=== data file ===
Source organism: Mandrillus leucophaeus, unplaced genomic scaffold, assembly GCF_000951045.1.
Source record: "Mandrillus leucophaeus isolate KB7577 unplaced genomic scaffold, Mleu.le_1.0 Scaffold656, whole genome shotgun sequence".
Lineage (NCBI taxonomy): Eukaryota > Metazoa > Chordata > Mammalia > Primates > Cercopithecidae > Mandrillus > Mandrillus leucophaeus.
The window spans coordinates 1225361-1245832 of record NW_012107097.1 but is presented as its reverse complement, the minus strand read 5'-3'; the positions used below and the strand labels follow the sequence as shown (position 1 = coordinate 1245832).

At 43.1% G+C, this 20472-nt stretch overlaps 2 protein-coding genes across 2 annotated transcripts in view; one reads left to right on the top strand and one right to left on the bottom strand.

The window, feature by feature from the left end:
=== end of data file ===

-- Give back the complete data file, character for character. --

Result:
Source organism: Mandrillus leucophaeus, unplaced genomic scaffold, assembly GCF_000951045.1.
Source record: "Mandrillus leucophaeus isolate KB7577 unplaced genomic scaffold, Mleu.le_1.0 Scaffold656, whole genome shotgun sequence".
Lineage (NCBI taxonomy): Eukaryota > Metazoa > Chordata > Mammalia > Primates > Cercopithecidae > Mandrillus > Mandrillus leucophaeus.
The window spans coordinates 1225361-1245832 of record NW_012107097.1 but is presented as its reverse complement, the minus strand read 5'-3'; the positions used below and the strand labels follow the sequence as shown (position 1 = coordinate 1245832).

At 43.1% G+C, this 20472-nt stretch overlaps 2 protein-coding genes across 2 annotated transcripts in view; one reads left to right on the top strand and one right to left on the bottom strand.

The window, feature by feature from the left end: